Which brings me to the duck. The killer quacks and talks like a cartoon as he is killing and after the murders, calls Lieutenant Williams while speaking in his duck voice. It seems silly and offputting for the sake of being offputting, but as I said there's a reason for it in the plot and a reason for the artistic choice. All the cartoon ducks I mentioned face a lack of dignity, a lack of restraint and a lack of capacity to deal with their chaotic surroundings. In a New York where everybody shows signs of perversion (Williams makes time with a prostitute, the arrogant bastard psychologist that helps him on the case buys a gay porno magazine, probably a huge deal in an Italian movie from 1982) with poverty and hyperstimulation everywhere things are worse than in the Disney, Marvel or Warner Brothers worlds, there are all the frustrations but none of the safety and warmth and none of the censorship. Donald Duck would no doubt have a criminal record in early 80s New York, as would Daffy and even Howard (and Howard knows Spiderman). The killings are not simple Freudian murders but motivated by a kind of poetic psychology as we tend to see in gialli. The world is absurd and unfair and filthy and he has to vent his frustration somehow.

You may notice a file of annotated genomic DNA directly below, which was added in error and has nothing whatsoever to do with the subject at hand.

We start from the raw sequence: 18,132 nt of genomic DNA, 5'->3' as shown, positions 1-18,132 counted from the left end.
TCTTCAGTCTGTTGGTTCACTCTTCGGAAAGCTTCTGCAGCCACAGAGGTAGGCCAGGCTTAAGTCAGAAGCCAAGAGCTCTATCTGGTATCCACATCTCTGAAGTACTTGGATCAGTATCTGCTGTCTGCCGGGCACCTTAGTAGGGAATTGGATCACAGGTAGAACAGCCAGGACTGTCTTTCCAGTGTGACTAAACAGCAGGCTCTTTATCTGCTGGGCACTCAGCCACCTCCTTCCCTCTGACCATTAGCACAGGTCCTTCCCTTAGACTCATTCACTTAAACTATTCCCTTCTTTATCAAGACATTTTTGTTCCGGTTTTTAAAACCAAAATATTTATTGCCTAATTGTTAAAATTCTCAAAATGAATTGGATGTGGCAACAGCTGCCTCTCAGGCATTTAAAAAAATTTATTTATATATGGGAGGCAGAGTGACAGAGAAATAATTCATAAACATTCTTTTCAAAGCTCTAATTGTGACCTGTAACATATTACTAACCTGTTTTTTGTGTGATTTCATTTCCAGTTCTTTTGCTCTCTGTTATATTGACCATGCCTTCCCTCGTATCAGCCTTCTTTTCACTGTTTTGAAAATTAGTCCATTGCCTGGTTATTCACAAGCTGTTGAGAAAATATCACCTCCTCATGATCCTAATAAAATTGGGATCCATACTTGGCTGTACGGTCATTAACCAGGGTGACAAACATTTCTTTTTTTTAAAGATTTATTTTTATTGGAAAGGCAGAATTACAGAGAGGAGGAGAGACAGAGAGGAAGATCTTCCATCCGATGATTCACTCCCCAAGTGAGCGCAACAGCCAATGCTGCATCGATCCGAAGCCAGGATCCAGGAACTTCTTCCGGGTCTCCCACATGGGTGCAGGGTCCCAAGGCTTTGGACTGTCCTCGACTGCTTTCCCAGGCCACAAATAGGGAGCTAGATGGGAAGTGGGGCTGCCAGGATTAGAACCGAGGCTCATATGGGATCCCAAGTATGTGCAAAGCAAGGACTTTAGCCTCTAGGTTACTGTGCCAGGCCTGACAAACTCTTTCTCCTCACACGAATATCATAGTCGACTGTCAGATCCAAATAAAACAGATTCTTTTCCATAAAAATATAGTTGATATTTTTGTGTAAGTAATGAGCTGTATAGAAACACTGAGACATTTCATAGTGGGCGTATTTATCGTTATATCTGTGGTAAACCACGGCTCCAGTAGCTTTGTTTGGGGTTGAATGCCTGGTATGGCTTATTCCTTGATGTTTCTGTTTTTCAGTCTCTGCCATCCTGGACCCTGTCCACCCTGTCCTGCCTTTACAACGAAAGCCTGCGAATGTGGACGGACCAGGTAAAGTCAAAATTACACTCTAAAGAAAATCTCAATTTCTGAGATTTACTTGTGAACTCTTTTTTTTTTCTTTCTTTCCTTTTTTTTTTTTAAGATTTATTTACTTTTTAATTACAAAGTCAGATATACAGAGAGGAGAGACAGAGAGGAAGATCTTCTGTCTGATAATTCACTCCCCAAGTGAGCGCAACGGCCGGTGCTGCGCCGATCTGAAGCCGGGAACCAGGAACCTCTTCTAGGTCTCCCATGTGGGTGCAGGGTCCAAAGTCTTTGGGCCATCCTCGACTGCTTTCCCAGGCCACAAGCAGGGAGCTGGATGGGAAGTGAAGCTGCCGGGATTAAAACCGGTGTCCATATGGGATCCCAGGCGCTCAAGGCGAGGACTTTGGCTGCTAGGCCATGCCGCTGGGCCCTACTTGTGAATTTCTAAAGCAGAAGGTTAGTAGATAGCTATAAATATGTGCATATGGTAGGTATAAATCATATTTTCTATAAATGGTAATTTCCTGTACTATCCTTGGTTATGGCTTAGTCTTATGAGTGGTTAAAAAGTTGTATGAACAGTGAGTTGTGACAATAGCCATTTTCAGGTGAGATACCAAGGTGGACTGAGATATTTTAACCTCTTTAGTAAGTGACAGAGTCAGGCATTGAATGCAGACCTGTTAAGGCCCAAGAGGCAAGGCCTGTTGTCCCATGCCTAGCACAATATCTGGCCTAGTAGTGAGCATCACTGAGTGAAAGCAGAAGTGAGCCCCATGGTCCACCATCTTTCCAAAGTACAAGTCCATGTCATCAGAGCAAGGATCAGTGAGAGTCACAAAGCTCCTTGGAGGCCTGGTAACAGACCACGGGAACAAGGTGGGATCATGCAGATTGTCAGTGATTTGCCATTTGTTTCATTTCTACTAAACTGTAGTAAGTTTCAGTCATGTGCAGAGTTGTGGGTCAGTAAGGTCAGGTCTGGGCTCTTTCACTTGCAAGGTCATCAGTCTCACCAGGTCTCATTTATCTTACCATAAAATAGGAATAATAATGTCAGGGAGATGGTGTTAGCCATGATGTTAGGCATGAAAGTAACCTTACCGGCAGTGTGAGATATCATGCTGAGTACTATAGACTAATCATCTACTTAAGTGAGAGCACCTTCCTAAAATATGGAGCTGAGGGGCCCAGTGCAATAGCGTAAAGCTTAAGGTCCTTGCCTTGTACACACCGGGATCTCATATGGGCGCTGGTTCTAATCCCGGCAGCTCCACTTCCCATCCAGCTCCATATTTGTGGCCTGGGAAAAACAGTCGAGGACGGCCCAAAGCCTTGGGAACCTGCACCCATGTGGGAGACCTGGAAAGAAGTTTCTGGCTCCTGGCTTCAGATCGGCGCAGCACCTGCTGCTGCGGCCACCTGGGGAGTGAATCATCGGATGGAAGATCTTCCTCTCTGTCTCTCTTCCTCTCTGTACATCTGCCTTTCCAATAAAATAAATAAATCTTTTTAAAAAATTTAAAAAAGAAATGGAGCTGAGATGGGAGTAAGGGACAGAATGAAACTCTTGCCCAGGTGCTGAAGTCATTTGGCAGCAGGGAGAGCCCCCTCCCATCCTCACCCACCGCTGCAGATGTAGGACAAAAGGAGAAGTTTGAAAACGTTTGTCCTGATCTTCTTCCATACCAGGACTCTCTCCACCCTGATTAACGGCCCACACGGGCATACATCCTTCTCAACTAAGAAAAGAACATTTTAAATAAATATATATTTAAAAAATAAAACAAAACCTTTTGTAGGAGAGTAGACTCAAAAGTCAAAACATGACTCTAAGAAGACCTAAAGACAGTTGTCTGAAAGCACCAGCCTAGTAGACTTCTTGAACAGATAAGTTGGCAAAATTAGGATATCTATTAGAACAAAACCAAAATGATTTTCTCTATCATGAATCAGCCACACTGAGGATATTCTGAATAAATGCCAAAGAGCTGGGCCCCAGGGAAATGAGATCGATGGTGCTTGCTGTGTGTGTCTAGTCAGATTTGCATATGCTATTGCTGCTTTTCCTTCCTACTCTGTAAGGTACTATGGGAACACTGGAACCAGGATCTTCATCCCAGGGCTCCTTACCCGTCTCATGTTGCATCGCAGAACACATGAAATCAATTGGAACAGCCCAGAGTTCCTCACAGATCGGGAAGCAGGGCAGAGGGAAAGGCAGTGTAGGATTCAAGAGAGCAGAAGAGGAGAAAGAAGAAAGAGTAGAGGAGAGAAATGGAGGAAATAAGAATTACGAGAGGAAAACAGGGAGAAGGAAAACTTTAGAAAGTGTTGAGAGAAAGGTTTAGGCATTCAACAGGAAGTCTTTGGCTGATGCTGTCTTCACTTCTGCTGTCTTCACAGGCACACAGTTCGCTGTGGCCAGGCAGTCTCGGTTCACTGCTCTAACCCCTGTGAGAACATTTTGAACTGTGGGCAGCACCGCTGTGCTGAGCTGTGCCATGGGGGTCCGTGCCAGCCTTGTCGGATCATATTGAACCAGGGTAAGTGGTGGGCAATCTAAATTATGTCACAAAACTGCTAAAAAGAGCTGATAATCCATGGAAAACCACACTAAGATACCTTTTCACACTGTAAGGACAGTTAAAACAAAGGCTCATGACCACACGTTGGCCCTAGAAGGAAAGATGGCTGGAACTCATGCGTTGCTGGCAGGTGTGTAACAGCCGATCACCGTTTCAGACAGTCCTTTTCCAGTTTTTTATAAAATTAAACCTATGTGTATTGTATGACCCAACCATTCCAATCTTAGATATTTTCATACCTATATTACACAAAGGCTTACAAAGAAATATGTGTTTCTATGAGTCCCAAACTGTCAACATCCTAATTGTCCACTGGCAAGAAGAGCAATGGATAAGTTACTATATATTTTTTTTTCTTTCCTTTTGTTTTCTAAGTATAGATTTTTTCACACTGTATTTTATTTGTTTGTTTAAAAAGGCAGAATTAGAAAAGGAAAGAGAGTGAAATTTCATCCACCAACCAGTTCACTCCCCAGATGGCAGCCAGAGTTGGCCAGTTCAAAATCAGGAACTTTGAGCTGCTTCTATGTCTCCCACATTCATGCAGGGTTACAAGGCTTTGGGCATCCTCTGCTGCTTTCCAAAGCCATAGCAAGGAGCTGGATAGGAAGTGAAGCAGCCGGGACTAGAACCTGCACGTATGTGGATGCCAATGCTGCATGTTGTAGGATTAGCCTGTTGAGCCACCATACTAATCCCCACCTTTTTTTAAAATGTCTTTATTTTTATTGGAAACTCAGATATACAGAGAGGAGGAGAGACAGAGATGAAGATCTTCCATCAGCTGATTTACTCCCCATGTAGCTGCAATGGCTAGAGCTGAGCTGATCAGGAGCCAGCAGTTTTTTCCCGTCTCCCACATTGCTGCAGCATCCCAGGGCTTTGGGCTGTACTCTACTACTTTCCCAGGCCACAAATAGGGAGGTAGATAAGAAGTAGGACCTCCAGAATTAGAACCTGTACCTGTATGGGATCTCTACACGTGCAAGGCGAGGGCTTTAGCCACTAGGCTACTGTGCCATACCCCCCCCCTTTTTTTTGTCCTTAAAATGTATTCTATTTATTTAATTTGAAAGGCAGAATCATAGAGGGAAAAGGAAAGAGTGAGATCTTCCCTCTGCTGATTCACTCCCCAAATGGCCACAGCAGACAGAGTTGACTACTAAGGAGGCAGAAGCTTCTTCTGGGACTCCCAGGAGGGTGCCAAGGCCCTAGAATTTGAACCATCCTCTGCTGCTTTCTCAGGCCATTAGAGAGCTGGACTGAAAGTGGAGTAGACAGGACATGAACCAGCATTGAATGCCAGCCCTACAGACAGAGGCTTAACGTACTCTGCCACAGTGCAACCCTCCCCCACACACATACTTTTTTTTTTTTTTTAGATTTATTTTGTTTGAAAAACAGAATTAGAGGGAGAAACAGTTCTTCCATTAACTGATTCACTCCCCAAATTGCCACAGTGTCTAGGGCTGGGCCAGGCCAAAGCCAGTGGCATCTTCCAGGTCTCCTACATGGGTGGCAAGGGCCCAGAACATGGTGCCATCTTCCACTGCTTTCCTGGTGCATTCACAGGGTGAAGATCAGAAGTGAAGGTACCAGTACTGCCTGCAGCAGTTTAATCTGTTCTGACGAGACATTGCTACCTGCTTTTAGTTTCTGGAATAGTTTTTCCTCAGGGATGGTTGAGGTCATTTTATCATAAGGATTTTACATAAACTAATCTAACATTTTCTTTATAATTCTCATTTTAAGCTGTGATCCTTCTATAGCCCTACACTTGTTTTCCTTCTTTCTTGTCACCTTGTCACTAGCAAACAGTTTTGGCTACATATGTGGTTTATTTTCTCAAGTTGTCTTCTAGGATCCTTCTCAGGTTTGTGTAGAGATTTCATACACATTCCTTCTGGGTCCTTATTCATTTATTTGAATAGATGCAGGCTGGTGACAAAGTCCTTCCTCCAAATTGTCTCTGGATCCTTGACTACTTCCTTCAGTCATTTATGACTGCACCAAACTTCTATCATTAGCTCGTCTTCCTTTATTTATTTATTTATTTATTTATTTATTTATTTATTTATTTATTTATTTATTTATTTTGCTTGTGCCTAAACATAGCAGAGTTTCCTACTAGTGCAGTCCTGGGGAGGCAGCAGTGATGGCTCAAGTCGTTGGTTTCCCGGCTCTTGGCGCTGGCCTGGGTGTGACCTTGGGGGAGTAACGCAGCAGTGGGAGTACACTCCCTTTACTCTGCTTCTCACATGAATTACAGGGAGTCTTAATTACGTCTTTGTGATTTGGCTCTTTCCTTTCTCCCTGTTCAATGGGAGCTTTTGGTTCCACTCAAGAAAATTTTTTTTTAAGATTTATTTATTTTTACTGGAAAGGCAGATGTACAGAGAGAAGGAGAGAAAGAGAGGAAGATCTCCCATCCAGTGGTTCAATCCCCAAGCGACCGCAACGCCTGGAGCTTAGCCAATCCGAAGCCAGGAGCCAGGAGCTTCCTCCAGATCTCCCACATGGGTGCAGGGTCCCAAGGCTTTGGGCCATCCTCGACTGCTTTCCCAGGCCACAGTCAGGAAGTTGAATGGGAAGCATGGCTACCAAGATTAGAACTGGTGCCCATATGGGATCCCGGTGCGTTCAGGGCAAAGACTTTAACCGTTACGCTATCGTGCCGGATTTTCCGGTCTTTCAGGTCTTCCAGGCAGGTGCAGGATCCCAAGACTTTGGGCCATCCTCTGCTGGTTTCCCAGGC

Female sexuality is something we've always sought to control and moderate. If it gets out of hand, it can be perceived as intimidating, wild and a source of disorder and a way of squandering a powerful gift of which men are in awe. The New York of New York Ripper is choked in sexual kudzu and thus is an aberration, one that is particularly painful for a man like the murderer in New York Ripper. The intricacies of his motivation are so novel that I don't wish to spoil them, based in part in the out of control sexuality around him but, as I said it's not that simple.

New York Ripper is a film to be experienced, not to be described, which is why I find myself a bit inarticulate in discussing its plot points and breaking down its scenes and more comfortable talking about theme and atmosphere The sexuality and the gore and the strangeness make it a giallo every bit as fascinating as Argento's best but possessing a wholly unique atmosphere combining grindhouse sleaze with copshow cliche.